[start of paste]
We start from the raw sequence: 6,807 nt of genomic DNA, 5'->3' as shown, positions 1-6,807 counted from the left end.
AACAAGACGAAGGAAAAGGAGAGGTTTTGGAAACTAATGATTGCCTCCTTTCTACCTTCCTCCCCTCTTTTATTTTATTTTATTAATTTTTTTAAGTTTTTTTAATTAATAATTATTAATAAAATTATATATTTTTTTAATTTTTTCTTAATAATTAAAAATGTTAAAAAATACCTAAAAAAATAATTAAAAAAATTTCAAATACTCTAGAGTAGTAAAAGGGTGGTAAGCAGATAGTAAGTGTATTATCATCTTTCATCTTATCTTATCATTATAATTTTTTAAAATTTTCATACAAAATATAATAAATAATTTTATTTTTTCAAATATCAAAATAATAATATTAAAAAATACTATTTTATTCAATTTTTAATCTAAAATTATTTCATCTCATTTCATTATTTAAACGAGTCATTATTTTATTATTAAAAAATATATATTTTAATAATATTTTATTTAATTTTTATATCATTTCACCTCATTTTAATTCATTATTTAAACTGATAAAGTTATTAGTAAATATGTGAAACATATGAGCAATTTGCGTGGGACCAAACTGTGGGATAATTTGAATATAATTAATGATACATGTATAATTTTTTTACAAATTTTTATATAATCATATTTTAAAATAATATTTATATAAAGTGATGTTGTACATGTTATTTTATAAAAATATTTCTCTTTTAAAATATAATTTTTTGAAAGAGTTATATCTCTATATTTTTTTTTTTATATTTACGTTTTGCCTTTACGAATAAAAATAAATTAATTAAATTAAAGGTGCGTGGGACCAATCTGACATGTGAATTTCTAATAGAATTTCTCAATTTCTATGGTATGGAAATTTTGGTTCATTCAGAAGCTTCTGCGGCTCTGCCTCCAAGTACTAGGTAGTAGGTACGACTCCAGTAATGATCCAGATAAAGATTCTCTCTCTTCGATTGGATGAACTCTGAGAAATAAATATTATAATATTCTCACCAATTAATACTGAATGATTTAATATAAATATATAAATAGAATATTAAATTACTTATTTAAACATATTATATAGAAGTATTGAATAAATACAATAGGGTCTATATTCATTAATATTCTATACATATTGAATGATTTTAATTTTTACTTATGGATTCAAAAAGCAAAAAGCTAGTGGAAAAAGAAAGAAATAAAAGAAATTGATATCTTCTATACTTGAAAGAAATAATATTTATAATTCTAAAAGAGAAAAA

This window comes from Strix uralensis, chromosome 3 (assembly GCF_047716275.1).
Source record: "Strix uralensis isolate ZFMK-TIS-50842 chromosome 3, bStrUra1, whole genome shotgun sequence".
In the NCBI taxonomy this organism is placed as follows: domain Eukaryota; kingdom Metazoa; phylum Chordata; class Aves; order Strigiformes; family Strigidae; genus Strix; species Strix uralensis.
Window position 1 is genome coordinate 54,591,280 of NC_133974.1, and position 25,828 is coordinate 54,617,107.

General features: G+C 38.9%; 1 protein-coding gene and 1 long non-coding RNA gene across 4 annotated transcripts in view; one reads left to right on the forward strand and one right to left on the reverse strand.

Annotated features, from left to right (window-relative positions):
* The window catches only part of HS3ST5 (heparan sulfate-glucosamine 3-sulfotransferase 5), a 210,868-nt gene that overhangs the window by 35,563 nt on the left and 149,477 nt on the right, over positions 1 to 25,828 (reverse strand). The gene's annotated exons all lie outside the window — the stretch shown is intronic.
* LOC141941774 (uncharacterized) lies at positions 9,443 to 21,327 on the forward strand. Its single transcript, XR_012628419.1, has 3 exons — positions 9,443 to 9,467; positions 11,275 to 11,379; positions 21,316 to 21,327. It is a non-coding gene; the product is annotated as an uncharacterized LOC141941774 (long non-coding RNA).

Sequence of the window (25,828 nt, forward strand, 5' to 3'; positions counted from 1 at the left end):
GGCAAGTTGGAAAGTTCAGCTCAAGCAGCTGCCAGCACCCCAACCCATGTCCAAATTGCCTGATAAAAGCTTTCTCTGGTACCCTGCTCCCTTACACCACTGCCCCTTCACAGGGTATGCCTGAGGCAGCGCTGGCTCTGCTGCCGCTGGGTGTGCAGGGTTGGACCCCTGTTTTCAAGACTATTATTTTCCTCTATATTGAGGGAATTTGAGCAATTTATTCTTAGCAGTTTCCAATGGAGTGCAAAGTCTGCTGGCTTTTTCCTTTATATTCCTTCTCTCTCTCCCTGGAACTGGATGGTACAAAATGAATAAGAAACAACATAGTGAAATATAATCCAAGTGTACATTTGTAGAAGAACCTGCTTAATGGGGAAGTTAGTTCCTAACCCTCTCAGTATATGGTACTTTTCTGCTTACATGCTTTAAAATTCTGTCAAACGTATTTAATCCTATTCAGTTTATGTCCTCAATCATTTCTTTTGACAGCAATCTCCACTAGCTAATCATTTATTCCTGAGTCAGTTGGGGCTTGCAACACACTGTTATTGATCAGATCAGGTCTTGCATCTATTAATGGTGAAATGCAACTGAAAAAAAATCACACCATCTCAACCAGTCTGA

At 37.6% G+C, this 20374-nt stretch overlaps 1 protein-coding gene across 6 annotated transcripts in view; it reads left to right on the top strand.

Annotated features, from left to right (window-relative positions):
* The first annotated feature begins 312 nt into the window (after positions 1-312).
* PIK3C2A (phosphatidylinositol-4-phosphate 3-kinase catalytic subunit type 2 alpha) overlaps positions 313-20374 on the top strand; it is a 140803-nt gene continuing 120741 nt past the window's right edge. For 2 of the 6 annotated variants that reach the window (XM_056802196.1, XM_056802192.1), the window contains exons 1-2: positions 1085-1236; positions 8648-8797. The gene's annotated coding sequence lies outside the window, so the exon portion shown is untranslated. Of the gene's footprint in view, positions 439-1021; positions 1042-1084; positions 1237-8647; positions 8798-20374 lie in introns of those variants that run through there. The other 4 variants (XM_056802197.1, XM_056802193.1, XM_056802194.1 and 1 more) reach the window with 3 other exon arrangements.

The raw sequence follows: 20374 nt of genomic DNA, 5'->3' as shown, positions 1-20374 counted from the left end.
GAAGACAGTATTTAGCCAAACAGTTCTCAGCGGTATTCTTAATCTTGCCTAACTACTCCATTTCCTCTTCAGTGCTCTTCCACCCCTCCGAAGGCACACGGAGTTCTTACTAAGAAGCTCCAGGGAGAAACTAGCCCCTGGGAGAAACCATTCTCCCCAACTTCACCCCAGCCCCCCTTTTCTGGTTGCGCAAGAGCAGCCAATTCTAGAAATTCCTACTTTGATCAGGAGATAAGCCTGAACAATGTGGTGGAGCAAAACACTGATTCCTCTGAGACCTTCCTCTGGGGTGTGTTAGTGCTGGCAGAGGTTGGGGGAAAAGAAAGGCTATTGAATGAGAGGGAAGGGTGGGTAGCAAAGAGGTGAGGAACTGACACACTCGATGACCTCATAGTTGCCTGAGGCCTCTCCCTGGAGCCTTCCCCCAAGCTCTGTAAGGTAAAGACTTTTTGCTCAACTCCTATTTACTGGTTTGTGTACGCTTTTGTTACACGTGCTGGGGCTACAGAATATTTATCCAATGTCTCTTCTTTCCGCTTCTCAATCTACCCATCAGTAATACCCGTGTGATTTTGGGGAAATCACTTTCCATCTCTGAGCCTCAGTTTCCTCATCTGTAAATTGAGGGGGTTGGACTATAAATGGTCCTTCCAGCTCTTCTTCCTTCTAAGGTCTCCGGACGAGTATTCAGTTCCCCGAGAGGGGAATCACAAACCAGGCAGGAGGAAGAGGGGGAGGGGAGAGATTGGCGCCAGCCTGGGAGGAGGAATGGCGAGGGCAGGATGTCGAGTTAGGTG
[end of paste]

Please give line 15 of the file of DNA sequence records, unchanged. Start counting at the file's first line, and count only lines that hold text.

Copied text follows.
* The first annotated feature begins 312 nt into the window (after positions 1-312).